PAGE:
LinkedIn is one of many social media networks that business owners, managers and employees can use to connect with their colleagues, customers and fans. What makes it different from the other networks is the fact that LinkedIn is largely professional oriented. It may not appear to be but LinkedIn could also be a great network to connect you with potential customers.
Here are five tips on how you can better connect with your potential customers on LinkedIn. While many businesses have a profile, the personal profiles of business owners and managers can also say a lot about a company and either boost or weaken your corporate impression. Think of your LinkedIn profile as not only representing you, but also your business.
1. Be easy to find
The problem with many individual profiles is that the owners use keywords that they feel make them look better. For example, many small business owners will use the word ‘Owner’ in their profile. This is a good idea, but it’s likely not what your clients or potential customers are looking for. If your company specializes in say fixie bikes, you can bet that your clients aren’t looking for ‘fixie bike shop owners’, they are probably looking for, ‘fixie bike providers’.
When optimizing your profile, and trying to figure out which keywords are best to use, try thinking like your customer. What keywords would they will use to find you or your business. If your profile currently doesn’t show up near the top in search results for specific keywords, try using different ones that you think potential customers might use. This will make your profile slightly easier to find.
2. Provide a reason to connect
Did you know that you can put headlines in your profile? These appear below your name and are meant to provide a summary of what you do, and why people should connect with you. This is a great space where you can drive interest in you and your business, so create an attention grabbing headline.
The best headlines briefly explain what you do, and also include one or two keywords, along with the local area you work in. For example, if you are a small business consultant in Missoula, in Montana, a attention grabbing headline might reads something like: “I am a certified small business expert who helps businesses in Missoula grow, and achieve greater returns on investment.”
It is beneficial to have a profile picture that is professional too, afterall, LinkedIn is all about business. If you have a fun, or goofy picture, you may be turning off prospective clients, so it’s a good idea to keep your image as professional as possible. That doesn’t mean that you can’t inject some individuality in your profile but just be careful not to include any potentially off-putting quirks.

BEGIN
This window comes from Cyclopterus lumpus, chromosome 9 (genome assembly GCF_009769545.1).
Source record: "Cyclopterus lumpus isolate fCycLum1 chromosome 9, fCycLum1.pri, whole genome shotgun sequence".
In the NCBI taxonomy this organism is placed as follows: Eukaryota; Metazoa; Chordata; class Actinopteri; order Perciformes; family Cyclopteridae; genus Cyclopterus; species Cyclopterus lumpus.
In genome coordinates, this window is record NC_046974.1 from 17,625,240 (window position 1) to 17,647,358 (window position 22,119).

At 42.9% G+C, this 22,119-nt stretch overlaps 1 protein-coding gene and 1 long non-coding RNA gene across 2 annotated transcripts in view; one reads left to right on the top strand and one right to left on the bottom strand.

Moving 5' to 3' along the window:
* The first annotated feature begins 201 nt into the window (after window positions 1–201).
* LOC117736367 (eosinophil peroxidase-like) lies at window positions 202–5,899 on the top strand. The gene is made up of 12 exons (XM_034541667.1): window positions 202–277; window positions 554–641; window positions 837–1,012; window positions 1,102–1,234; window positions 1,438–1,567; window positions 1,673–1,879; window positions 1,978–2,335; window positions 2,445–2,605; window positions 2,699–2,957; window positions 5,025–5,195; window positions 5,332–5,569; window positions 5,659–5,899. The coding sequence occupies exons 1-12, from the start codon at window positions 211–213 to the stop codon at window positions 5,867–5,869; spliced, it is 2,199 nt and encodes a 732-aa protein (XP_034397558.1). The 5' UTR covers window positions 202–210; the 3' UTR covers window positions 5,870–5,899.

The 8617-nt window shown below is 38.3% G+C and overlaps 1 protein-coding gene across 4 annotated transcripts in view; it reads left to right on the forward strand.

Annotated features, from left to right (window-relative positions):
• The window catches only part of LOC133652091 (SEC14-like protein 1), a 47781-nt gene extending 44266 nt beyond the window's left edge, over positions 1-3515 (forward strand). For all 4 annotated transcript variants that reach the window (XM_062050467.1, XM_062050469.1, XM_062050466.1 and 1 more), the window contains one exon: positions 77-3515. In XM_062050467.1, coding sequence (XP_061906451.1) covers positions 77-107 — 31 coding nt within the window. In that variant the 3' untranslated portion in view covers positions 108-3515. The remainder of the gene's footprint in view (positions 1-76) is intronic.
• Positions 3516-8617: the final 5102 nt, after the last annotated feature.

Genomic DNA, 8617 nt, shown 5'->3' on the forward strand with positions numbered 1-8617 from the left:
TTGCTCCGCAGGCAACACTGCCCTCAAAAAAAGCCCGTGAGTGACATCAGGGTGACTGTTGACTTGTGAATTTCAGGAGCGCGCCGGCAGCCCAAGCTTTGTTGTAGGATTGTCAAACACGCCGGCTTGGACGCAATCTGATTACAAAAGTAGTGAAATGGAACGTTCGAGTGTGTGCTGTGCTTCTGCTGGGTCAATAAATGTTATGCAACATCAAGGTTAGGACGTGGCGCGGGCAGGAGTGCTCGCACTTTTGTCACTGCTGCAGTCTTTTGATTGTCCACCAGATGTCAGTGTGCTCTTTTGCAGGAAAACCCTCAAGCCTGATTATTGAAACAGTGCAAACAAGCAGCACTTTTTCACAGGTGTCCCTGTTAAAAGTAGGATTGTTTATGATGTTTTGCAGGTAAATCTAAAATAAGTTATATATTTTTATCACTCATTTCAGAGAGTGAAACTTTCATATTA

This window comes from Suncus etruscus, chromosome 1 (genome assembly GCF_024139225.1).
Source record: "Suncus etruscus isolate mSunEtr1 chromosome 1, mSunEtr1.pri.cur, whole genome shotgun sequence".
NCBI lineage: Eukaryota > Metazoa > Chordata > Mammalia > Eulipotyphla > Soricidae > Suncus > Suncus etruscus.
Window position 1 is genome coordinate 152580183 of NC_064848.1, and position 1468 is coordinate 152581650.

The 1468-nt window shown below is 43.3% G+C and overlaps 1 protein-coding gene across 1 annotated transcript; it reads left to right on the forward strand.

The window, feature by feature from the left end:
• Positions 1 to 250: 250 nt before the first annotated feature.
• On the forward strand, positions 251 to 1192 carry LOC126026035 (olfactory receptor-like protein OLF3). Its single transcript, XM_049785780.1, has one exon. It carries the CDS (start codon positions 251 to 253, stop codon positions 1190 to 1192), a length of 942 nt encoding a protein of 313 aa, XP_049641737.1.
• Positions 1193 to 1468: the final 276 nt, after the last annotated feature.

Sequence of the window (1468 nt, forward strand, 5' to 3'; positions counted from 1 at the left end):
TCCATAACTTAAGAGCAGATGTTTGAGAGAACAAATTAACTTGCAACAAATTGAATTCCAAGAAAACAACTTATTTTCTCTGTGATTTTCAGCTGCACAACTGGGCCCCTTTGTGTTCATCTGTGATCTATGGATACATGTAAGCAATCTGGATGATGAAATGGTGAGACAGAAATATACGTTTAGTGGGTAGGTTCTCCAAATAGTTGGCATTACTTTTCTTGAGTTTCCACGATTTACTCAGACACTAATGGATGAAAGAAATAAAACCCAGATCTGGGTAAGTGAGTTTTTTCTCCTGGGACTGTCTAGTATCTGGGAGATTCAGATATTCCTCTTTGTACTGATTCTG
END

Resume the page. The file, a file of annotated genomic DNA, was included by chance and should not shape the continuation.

3. Write a good summary
All LinkedIn profiles give you the option to write a summary about yourself. Many professionals use this space to talk about themselves and their achievements. This may seem like a good idea, but the whole point of social networking is to connect with other people, or help them. You should use the summary to explain what sets you apart from the competitors, and how you can help the reader with their needs.
You can still list some of your experience here, as long as it makes you stand out. For example, 15 years of experience in managing a department is nothing to sneeze at, and you can use this to your advantage by saying something like: “With over 15 years of experience in managing the finance department of a growing small business, I have worked with many clients to help them improve…”
At the end of your summary, include a call to action suggesting that those who are interested get in touch.
LinkedIn is a social network, and many users seem to forget that. A large, and arguably important, part of the platform is networking. This is how you increase your connections, and it does require a fair amount of work and input.
LinkedIn offers a ton of great groups and channels, many of which will fit your experience and skills. Take the time to join them, and interact with the other members. If people have a question that you can answer, go ahead and do so, be sure to post your own ideas and content as well. Over time, you will come to be seen as reliable, and if you start connecting with members, you will find your network grows.
Another way to develop your network is to add clients who have contacted you, or who you already work with. These contacts can be a great way to spread your network, and if you approach them at the right time, may even provide valuable testimonials.
5. Follow up
As with anything in business, follow up is crucial. When you make a new connection, either on LinkedIn, or in real life, be sure to connect with them in a timely manner. Once you have connected, a follow up message sent within a couple of days might be worthwhile..
The key is to be consistent. If someone asks you a question, and you don’t reply, they will think less of you. Taking a quick minute to reply will go a long way in creating valuable connections.
If you have a LinkedIn profile and would like to learn more about how to leverage it, please contact us today to see how we can help.